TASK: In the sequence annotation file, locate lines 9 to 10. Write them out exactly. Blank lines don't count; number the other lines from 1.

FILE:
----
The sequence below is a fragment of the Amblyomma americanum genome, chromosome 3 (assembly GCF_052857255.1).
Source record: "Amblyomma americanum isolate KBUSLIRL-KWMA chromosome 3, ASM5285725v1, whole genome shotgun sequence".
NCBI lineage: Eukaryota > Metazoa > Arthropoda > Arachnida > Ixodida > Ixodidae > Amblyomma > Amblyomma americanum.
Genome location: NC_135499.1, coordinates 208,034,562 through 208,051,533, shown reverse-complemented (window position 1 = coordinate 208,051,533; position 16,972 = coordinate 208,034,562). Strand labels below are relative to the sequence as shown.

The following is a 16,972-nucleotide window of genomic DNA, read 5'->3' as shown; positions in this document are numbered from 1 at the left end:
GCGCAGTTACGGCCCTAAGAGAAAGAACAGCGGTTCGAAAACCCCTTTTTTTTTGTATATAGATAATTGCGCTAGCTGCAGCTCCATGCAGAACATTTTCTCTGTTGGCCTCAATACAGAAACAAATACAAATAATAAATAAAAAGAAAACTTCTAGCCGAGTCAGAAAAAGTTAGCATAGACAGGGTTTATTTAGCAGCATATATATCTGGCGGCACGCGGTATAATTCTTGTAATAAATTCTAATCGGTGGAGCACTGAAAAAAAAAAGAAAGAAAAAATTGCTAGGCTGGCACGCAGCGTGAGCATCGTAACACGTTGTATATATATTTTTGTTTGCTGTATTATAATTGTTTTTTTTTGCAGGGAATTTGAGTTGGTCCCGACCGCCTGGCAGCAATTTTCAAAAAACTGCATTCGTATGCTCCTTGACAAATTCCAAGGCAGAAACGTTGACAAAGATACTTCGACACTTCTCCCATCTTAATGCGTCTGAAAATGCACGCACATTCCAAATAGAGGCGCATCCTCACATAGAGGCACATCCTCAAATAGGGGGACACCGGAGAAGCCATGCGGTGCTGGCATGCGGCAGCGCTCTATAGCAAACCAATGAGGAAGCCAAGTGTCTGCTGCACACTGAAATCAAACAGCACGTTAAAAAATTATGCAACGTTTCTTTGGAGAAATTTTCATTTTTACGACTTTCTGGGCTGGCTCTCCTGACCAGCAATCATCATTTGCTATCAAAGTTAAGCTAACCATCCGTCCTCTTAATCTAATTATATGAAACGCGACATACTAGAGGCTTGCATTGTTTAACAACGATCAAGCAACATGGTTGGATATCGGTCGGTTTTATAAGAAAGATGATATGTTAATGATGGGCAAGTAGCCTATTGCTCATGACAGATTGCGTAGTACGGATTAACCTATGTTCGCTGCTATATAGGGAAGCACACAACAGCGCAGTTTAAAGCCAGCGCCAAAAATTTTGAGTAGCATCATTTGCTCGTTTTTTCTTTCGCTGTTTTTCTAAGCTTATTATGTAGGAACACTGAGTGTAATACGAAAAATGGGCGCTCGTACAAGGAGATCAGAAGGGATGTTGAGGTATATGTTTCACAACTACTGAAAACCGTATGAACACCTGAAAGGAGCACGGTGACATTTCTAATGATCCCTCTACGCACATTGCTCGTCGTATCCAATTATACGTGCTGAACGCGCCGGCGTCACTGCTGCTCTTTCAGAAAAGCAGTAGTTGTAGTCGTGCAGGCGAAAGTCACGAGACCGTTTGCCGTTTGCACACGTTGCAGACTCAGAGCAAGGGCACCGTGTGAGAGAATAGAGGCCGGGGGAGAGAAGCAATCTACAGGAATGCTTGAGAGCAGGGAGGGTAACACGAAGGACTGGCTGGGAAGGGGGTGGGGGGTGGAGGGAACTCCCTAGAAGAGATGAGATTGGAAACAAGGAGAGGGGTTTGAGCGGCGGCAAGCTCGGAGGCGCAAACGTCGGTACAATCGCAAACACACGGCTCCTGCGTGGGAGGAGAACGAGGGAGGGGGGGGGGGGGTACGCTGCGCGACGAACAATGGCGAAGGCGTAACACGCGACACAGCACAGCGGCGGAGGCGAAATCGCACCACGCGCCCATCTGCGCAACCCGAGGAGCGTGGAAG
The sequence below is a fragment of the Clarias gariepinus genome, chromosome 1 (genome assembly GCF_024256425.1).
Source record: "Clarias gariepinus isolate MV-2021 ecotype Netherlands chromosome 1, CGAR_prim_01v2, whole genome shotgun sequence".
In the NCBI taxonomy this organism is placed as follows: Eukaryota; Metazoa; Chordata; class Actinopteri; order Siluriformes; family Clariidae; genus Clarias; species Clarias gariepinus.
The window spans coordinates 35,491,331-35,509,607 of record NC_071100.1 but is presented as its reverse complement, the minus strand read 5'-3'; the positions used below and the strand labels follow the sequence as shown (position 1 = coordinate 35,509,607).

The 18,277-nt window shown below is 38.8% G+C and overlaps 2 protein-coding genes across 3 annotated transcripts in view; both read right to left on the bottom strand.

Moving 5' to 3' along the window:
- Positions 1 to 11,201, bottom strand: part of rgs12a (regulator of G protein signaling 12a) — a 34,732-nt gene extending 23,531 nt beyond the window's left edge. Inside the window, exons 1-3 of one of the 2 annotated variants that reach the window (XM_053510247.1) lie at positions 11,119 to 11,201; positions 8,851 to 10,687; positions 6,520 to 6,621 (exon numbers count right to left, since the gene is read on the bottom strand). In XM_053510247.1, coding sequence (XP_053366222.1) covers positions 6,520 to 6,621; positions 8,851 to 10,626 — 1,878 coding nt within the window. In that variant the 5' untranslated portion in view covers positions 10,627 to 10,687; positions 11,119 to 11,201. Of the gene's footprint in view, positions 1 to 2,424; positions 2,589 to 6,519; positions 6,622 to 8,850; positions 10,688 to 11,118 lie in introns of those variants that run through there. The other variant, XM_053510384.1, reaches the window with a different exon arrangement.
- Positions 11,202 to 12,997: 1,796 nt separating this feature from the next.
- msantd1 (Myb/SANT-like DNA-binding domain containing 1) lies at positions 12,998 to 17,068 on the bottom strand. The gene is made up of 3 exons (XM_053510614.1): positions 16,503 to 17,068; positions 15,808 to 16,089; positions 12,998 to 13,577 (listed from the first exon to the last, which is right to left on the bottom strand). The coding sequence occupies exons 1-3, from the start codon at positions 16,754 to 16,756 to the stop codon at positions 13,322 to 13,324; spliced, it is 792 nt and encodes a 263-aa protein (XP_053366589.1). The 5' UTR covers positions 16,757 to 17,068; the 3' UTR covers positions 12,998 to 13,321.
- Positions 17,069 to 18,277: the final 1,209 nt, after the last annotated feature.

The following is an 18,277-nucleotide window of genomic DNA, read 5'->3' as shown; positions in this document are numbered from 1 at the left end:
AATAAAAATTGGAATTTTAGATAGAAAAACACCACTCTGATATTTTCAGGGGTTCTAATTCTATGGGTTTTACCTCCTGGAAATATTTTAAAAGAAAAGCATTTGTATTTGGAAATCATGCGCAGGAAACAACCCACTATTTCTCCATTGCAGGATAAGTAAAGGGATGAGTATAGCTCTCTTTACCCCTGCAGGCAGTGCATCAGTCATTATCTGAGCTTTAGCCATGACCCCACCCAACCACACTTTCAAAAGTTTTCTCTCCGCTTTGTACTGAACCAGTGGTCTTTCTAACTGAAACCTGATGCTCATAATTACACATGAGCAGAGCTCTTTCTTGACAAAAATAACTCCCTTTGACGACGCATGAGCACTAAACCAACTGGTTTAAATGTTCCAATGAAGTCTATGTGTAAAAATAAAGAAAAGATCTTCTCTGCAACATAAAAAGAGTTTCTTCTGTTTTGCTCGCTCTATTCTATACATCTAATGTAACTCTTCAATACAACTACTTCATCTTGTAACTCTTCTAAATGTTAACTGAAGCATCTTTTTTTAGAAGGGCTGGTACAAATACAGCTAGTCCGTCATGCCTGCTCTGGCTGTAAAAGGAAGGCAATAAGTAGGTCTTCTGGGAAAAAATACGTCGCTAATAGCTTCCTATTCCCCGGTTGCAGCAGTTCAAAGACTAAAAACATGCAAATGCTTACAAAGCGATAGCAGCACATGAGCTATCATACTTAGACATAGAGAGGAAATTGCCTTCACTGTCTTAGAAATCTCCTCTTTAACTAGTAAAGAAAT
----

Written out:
In the NCBI taxonomy this organism is placed as follows: Eukaryota; Metazoa; Chordata; class Actinopteri; order Siluriformes; family Clariidae; genus Clarias; species Clarias gariepinus.
The window spans coordinates 35,491,331-35,509,607 of record NC_071100.1 but is presented as its reverse complement, the minus strand read 5'-3'; the positions used below and the strand labels follow the sequence as shown (position 1 = coordinate 35,509,607).